Young generation faces high-debt, low-asset futureCCCS research reveals bleak future for many

03 November 2011

Teenager with piles of money

Many younger Britons face a future of high debt and a struggle to get on the property ladder

Younger Britons are getting into more debt earlier in life and will be unlikely to be able to acquire assets in the same way their parents and grandparents did, according to new research.

The Financial Inclusion Centre report, commissioned by debt charity Consumer Credit Counselling Service (CCCS), also reveals the current extent of financial vulnerability among younger households:

  • More than a million (1,039,000) households in the 18-39 age group are identified as already struggling to cope.
  • A further 893,000 households in that age group are 'at risk' of falling into difficulty.

Higher debts among younger consumers

While debt levels currently peak around the time that people turn 40, the report found that this situation is now changing, with consumers building up large levels of debt at a much younger age. Almost three quarters of those aged 18 to 39 now have unsecured debts, compared to around 60% of the 40-54 age group.

Younger households are more likely to use credit to make ends meet, with 19% of the 18 to 24 age group saying they are very or fairly likely to need to borrow in the next three months.

Younger households are also more likely to be behind with their debts, with those in the 25 to 39 age group more than twice as likely to be in arrears or insolvency as those in the 55+ group (15% compared with 7%).

Fewer assets

In the 10 years to 2007, the average house price grew from around 2.3 times to nearly 5.5 times gross earnings, leaving younger homebuyers with extra mortgage debt as a result of a significant transfer of wealth to those further up the housing ladder.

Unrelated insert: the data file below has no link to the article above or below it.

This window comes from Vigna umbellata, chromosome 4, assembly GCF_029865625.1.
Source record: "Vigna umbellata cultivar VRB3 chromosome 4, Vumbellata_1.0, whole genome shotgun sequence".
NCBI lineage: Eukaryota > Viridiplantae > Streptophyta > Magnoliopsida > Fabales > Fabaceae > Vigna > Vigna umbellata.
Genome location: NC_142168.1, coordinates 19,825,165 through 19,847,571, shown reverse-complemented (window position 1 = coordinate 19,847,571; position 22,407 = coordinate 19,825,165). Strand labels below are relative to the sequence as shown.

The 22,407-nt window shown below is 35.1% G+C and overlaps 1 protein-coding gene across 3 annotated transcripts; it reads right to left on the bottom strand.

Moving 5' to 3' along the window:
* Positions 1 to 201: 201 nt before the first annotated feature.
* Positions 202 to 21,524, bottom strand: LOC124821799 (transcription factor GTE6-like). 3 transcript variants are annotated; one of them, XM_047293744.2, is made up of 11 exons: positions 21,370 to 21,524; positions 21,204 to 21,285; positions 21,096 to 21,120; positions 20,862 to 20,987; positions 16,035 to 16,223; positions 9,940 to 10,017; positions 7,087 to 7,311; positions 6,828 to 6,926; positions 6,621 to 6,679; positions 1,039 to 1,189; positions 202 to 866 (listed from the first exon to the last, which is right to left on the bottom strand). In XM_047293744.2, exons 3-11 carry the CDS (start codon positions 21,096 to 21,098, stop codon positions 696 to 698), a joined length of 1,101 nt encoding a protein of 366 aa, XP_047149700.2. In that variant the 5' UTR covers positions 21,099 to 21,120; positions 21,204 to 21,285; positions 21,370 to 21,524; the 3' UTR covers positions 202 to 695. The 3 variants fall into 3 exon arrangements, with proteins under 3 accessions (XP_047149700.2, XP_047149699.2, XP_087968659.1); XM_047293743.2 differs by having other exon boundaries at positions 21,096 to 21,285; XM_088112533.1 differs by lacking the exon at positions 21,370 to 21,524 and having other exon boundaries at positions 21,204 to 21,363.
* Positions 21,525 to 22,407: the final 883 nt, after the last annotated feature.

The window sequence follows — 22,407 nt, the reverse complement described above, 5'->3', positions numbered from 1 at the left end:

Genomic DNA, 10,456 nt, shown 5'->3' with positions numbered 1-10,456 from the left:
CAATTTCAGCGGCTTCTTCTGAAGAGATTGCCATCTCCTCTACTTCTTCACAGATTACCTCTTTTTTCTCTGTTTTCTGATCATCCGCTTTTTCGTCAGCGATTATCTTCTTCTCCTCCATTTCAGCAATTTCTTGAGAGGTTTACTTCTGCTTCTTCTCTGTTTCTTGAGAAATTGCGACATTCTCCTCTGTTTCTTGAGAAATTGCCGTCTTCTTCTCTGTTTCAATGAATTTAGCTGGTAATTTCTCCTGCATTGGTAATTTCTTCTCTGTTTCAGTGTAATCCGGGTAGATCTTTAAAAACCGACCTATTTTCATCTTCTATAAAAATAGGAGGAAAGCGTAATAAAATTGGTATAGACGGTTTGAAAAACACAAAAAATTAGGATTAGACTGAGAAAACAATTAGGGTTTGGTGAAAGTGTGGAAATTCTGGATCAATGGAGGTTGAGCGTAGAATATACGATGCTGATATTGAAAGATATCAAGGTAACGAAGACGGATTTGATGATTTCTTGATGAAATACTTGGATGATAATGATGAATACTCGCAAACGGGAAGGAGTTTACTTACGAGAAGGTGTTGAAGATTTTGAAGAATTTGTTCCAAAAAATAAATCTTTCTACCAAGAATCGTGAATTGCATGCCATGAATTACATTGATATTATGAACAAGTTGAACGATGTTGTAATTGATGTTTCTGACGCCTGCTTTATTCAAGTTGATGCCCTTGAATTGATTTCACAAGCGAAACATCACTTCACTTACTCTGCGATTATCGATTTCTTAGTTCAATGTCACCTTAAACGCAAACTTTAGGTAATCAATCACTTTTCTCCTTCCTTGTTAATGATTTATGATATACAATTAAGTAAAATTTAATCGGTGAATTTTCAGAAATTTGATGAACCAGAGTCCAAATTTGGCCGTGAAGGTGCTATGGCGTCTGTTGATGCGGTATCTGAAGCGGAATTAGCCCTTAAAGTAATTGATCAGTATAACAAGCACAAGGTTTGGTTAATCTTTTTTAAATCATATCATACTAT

Rising prices and squeezed incomes mean that the ‘bank of mum and dad’ has become the only option for an increasing number of first time buyers, with the proportion under the age of 30 requiring financial assistance rising from 38% in 2005 to 84% in 2010.

Higher student debts and lengthier student loan repayments will, according to the report, further reduce available income, making it harder for younger households to save, invest or acquire other assets. Total student debt is expected to grow to £153 billion in real terms by 2031, with loan repayments amounting to nearly £7 billion a year.

Many are financially vulnerable

Commenting on the report, Which? debt expert Martyn Saville said: 'There has been a lot in the news recently about pensioner poverty and consumers having to choose between food and fuel. This new report shows just how widely the current economic squeeze is being felt, with younger generations facing their own difficulties. The bad news for the younger generation is that economic recovery may not bring with it an improvement in their own longer-term situation.

'If you're struggling with your finances, there are places that can help. Organisations like the CCCS, National Debtline and Citizens Advice all offer free and impartial advice.'

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